6

According to Java Concurrency in Practice, it is dangerous to start a thread within a class constructor. The reason is that this exposes the this pointer to another thread before the object is fully constructed.

Despite this topic being discussed in many previous StackOverflow questions, I am still having difficulty understanding why this is such a concern. In particular, I hope to seek clarity on whether starting a thread inside a constructor can lead to memory consistency problems from the point of view of the Java memory model.

Let me give you a concrete example of the kind of thing I want to do. (The desired output for this piece of code is for the number 20 to be printed to the console.)

private static class ValueHolder {

    private int value;
    private Thread thread;

    ValueHolder() {
        this.value = 10;
        thread = new Thread(new DoublingTask(this)); // exposing "this" pointer!!!
        thread.start();   // starting thread inside constructor!!!
    }

    int getValue() {
        return value;
    }

    void awaitTermination() {
        try {
            thread.join();
        } catch (InterruptedException ex) {}
    }

}

private static class DoublingTask implements Runnable {

    private ValueHolder valueHolder;

    DoublingTask(ValueHolder valueHolder) {
        this.valueHolder = valueHolder;
    }

    public void run() {
        System.out.println(Thread.currentThread().getName());
        System.out.println(valueHolder.getValue() * 2);  // I expect to print out 20...
    }

}

public static void main(String[] args) {
    ValueHolder myValueHolder = new ValueHolder();
    myValueHolder.awaitTermination();
}

Yes, I know that the thread is started before we return from the constructor. Yes, I know that the this pointer is exposed to the thread. And yet, I am convinced that the code is correct. I believe it will always print the number 20 to the console.

  • The assignment this.value = 10 happens-before thread.start(). (This is because this.value = 10 precedes thread.start() in program order.)
  • The call of thread.start() in the main thread happens-before the start of the .run() method in the newly-created thread. (Because thread.start() is a synchronising action.)
  • The start of the .run() method happens-before the System.out.println(valueHolder.getValue() * 2); print statement. (Again, by program order.)

Therefore, by the Java Memory Model, the print statement should read the correctly-initialised value of valueHolder.value (namely, 10). So despite having ignored the advice from Java Concurrency in Practice, I still appear to have written a correct piece of code.

Have I made a mistake? What am I missing?


UPDATE: Based on the answers and comment, I now understand that my code example is functionally correct for the reasons I provided. However, it is bad practice to write code in this way because there is a chance that other developers will in future add further initialisation statements after the starting of the thread. One situation where such errors are likely is when implementing subclasses of this class.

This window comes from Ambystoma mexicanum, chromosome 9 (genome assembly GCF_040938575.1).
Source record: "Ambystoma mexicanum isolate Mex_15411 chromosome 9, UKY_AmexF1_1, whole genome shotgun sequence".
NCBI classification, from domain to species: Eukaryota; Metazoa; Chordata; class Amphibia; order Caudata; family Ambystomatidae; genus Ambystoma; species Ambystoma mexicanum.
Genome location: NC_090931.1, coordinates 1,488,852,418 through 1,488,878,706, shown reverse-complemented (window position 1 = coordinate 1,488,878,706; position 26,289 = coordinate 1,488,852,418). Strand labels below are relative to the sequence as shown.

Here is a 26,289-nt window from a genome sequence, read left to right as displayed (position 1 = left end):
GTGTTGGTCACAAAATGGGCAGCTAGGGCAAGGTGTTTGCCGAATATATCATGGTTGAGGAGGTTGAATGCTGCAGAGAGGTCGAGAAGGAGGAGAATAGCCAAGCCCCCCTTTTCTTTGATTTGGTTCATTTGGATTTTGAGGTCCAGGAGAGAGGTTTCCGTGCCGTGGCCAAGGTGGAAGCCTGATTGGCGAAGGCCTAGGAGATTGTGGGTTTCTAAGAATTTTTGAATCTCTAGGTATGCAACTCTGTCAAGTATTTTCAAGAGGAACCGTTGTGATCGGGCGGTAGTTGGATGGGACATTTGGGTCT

• 3
    Large software projects will have a lot of maintenance done on them. In such a project, your code will be updated by other developers eventually. Right now, a ValueHolder instance is fully initialized when the thread is started, but it would be easy for a future developer to unwittingly add initialization after the thread construction, thus creating a leaked reference to a partially initialized ValueHolder. – VGR May 14 '19 at 14:25
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    @AndrewTobilko thread.start() is a synchronization action. – Andy Turner May 14 '19 at 14:26
7

Suppose I subclass your class. It may not have initialized its fields by the time they are required.

class BetterValueHolder extends ValueHolder
{
    private int betterValue;

    BetterValueHolder(final int betterValue)
    {
        // not actually required, it's added implicitly anyway.
        // just to demonstrate where your constructor is called from
        super();

        try
        {
            Thread.sleep(1000); // just to demonstrate the race condition more clearly
        }
        catch (InterruptedException e) {}

        this.betterValue = betterValue;
    }

    @Override
    public int getValue()
    {
        return betterValue;
    }
}

This will print zero, regardless of what value is given to the constructor of BetterValueHolder.

| improve this answer | |
  • yeah, but this ValueHolder clearly isn't better... – Andrew Tobilko May 14 '19 at 14:19
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    @AndrewTobilko This is the best code I have ever written. Please don't say these hurtful things. – Michael May 14 '19 at 14:19
  • Thanks very much! A great example! May I ask a follow-up question? Suppose I had decided to initialise value inline (i.e. simply declaring private int value = 10;). Is my code still correct for the reason I gave? In other words, does the happens-before relationship between the initialisation of value and the start of the thread still hold? – Kenny Wong May 14 '19 at 14:45
  • @Michael Refactor to class MuchBetterValueHolder ;-) – Palamino May 14 '19 at 14:48
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    @MartinJames You're not even trying! – Michael May 15 '19 at 9:02

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